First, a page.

Search

Begin New Search
Proceed to Checkout

Search Results for All:
(Showing results 1 to 2 of 2)



Optimizing Tax Strategies to Reduce Greenhouse Cases Without Curtailing Growth

Roger E. Brinner, Michael G. Shelby, Joyce M. Yanchar and Alex Cristofaro

Year: 1991
Volume: Volume 12
Number: Number 4
DOI: 10.5547/ISSN0195-6574-EJ-Vol12-No4-1
View Abstract

Abstract:
Increasing federal gasoline taxes is one of the policy options available for reducing gasoline consumption and the resulting carbon dioxide (CO2) emissions that contribute to global warming. At the request of the U.S. Environmental Protection Agency (EPA), DRI/MeGraw-Hill (DRI) estimated the levels of gasoline tax that would be necessary to stabilize CO2 emissions from the light-vehicle fleet over a 20-year period, and the economic impacts of such a tax. Three options for utilizing the revenues generated are examined: a reduction of the federal budget deficit, a reduction in personal and corporate income taxes, and a reduction in the emnployer paid portion of payroll taxes. Each option would yield markedly different levels of economic performance: while the first two options would result in reductions in economic growth, the third option (a reduction in the employer-paid portion of payroll taxes) would result in relatively slight negative economic impacts in the short term and positive economic impacts in the long term.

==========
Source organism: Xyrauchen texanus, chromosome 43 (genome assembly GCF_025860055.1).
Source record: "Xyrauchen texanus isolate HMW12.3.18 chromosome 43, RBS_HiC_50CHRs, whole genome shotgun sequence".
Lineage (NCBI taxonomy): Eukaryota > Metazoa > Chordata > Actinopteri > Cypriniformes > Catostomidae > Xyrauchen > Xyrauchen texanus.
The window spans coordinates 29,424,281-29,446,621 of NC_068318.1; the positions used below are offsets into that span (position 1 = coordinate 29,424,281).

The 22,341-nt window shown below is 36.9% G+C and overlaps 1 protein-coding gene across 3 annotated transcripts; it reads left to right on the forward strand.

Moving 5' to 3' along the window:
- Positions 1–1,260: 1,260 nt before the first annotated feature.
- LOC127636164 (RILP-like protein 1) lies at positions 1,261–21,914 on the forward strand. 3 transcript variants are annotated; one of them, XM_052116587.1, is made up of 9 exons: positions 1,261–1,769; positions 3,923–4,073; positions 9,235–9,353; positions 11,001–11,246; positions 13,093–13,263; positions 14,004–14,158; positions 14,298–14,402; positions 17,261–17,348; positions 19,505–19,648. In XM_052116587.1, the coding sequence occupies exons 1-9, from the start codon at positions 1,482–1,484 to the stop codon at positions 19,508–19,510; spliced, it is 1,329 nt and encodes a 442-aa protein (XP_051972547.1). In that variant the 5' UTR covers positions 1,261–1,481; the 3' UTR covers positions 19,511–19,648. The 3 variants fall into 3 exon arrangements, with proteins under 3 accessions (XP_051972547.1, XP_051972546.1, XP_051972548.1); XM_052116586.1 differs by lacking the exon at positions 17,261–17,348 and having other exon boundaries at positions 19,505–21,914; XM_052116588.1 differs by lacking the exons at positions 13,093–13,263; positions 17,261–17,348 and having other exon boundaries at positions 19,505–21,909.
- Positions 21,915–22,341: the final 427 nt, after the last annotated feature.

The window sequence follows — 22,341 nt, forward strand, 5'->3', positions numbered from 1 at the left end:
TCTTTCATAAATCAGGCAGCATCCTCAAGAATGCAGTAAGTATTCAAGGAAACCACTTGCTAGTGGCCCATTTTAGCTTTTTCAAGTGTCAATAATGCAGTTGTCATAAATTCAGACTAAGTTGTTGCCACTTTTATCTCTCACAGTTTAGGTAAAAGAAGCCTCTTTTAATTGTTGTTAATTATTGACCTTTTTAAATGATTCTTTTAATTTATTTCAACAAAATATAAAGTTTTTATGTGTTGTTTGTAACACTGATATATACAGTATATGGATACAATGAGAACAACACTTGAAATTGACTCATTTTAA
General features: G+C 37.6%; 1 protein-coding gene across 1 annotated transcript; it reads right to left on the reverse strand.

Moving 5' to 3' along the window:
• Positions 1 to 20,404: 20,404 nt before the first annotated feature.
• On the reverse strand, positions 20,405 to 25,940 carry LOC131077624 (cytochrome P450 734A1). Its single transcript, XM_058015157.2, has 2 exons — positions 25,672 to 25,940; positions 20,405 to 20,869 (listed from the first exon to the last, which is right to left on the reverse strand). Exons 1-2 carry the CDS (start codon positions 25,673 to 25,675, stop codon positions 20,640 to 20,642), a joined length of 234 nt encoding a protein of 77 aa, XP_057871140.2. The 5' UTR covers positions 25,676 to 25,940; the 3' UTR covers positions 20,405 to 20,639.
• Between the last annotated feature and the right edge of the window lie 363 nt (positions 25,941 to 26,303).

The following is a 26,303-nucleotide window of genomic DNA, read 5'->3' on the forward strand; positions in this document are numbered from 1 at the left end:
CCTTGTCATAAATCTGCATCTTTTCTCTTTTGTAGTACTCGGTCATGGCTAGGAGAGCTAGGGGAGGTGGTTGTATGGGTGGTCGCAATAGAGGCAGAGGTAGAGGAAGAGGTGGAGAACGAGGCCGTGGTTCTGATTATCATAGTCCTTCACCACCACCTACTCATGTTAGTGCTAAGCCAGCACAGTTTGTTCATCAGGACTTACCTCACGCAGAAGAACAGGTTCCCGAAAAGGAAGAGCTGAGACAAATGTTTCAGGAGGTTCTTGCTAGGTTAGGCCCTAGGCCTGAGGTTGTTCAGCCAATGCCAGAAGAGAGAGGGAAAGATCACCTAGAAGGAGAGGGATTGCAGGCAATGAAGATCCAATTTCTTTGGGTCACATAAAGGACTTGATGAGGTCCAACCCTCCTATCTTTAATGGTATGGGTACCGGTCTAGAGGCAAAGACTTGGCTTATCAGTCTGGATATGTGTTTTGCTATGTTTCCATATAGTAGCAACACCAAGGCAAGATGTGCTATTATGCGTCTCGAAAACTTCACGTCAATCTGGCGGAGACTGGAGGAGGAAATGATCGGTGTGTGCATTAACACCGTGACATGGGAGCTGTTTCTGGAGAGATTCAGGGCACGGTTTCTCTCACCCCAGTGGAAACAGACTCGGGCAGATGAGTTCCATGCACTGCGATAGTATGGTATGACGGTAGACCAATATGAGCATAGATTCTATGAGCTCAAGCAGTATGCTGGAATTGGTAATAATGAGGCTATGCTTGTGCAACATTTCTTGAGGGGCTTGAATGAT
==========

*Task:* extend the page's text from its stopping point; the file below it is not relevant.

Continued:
At What Cost do We Reduce Pollution? Shadow Prices of SO2 Emissions

John R. Swinton

Year: 1998
Volume: Volume19
Number: Number 4
DOI: 10.5547/ISSN0195-6574-EJ-Vol19-No4-3
View Abstract

Abstract:
The U. S. EPA's infant market for SO2 emissions has the potential for improving the cost effectiveness of reducing acid rain pollutants. If the market works as planned, over time one should see the cost of reducing additional amounts of sulfur dioxide converge across plants. The results of the study described here demonstrate that before the market opened marginal abatement costs varied wildly across plants. This work provides estimates of the shadow price of SO2 abatement using the output distance function approach for Illinois, Minnesota and Wisconsin coal-burning electric plants. The results demonstrate that the coal-burning electric plants with the highest emissions rates are also the plants with the lowest marginal abatement costs, a fact that may explain lower-than-expected prices in the new market for allowances. The data include information about plants with installed scrubber capital allowing for an investigation of the effect of scrubber capital on marginal abatement costs.





Begin New Search
Proceed to Checkout

 

© 2022 International Association for Energy Economics | Privacy Policy | Return Policy